Filing status, such as single, head of household, married filing separately or jointly, and others, can greatly influence the amount of money you receive in your refund. This is mostly because each different filing status qualifies for a different standard deduction. Depending on your financial and family situations, you'll want to pick a filing status that minimizes your tax burden and increases your chance of a refund.
In general, married couples should expect a larger tax refund if they file jointly. Filing a joint return qualifies you for that $24,000 standard deduction and can offer some tax breaks unavailable to those filing separately. (If you're married but file separately, the deduction is $12,000 each.)
There are some situations, however, in which a couple may choose to file separately. Andy Lafond, a CPA and accounting professor at Lasalle University, says one reason to file separately is if one spouse earns considerably less and also has a lot of unreimbursed medical expenses. In that case, filing separately allows the lower-earning spouse to deduct more of those medical expenses, because the IRS only allows you to deduct expenses in excess of 7.5 percent of adjusted gross income (10 percent in 2019).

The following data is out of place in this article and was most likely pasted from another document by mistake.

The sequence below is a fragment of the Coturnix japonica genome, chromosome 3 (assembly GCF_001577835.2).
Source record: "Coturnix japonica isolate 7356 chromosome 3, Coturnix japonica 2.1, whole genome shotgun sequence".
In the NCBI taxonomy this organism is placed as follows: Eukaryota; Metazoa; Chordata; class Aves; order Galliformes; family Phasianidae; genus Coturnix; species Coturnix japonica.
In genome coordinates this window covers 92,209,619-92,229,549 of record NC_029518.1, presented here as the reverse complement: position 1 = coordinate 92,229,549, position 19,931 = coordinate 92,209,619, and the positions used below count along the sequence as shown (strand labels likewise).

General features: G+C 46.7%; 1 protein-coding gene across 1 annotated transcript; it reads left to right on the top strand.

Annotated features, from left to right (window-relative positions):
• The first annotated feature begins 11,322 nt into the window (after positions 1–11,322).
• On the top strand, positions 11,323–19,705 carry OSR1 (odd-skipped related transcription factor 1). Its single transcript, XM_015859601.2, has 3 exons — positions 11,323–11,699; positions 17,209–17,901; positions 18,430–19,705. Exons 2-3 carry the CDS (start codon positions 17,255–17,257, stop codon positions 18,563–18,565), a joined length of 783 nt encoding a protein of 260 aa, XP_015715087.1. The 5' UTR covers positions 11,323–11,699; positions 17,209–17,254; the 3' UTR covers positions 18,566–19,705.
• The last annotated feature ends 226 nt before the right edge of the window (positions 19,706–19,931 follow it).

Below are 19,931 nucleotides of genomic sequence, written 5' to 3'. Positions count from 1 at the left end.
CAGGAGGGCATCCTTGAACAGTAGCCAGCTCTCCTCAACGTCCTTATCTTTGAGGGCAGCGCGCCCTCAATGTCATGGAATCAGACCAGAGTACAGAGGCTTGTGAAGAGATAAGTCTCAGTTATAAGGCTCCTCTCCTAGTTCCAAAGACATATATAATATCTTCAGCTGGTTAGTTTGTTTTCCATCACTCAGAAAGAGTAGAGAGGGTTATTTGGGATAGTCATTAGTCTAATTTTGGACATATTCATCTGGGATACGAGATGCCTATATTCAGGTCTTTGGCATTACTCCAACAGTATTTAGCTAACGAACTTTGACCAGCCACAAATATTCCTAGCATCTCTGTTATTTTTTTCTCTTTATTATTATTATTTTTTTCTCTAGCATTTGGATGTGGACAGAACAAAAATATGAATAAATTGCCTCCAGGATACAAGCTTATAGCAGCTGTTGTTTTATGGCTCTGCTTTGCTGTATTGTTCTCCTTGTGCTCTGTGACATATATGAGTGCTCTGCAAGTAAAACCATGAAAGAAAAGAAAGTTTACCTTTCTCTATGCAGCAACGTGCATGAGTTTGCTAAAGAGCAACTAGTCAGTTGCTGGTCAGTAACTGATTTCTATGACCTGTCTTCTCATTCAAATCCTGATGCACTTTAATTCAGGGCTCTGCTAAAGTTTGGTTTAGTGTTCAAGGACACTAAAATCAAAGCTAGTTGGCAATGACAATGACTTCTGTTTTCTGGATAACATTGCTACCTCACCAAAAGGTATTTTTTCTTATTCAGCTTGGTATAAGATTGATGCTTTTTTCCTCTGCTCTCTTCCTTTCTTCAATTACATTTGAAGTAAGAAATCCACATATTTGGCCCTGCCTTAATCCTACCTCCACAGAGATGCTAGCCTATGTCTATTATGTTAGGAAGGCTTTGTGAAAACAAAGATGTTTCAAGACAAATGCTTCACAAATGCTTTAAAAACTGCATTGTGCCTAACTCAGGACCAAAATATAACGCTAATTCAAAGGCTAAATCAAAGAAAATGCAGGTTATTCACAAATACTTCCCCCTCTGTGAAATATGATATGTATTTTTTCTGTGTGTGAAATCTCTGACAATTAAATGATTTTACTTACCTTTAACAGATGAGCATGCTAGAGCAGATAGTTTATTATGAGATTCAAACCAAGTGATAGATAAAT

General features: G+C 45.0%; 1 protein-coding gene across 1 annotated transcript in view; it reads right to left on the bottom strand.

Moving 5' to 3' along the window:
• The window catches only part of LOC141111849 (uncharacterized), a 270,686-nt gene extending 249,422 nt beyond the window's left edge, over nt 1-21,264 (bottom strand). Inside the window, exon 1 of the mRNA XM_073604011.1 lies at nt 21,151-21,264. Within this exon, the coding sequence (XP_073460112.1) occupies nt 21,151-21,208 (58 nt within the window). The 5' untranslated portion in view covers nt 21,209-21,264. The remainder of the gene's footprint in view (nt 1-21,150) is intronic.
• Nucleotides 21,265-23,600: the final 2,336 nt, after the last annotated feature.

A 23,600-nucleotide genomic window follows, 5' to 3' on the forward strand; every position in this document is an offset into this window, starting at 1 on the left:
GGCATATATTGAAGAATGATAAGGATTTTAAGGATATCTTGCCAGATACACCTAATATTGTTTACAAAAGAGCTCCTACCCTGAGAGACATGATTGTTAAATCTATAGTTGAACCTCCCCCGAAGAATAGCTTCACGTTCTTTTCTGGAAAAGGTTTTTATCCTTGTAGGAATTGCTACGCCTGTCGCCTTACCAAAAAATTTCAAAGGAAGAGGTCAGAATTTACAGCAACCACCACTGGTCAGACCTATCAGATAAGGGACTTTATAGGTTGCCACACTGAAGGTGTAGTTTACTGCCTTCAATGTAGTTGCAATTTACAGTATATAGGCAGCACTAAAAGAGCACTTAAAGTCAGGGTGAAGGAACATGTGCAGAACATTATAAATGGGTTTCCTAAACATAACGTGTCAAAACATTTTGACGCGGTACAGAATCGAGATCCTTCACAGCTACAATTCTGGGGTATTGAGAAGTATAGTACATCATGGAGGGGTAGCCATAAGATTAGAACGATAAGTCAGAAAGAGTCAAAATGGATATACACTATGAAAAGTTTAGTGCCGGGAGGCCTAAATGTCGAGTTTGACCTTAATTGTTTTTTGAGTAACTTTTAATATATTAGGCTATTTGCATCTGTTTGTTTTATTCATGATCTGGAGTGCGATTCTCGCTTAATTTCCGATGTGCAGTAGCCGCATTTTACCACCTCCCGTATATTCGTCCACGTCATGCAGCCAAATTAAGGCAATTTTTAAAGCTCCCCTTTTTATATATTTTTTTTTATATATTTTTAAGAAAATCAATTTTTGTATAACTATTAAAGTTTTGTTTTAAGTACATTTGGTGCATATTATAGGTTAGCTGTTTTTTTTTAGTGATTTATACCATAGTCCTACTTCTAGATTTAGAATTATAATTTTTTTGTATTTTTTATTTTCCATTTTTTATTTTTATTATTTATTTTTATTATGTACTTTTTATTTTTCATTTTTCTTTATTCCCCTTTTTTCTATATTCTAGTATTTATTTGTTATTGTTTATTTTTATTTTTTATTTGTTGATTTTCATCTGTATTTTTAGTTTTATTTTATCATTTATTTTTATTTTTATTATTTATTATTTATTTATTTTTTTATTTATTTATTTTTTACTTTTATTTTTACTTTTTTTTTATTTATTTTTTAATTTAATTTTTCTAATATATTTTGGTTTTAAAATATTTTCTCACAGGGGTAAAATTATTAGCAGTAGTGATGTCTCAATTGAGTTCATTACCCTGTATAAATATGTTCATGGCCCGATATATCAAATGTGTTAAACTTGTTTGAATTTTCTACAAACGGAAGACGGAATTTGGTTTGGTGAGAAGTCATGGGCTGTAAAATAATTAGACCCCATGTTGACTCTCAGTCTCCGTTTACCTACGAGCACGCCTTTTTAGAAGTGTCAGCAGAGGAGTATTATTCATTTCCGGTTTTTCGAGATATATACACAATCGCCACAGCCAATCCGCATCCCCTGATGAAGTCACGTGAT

Lafond also sees a lot of taxpayers lose out on tax savings because they file as individuals instead of head of household. Single parents, for example, shouldn't file as individuals if they have one or more children living with them at least six months out of the year. Same with people who are taking care of an elderly parent or relative. If you are financially responsible for that person and they live with you at least half the year, then you qualify as a head of household. Heads of household get an $18,000 standard deduction compared to $12,000 for individuals.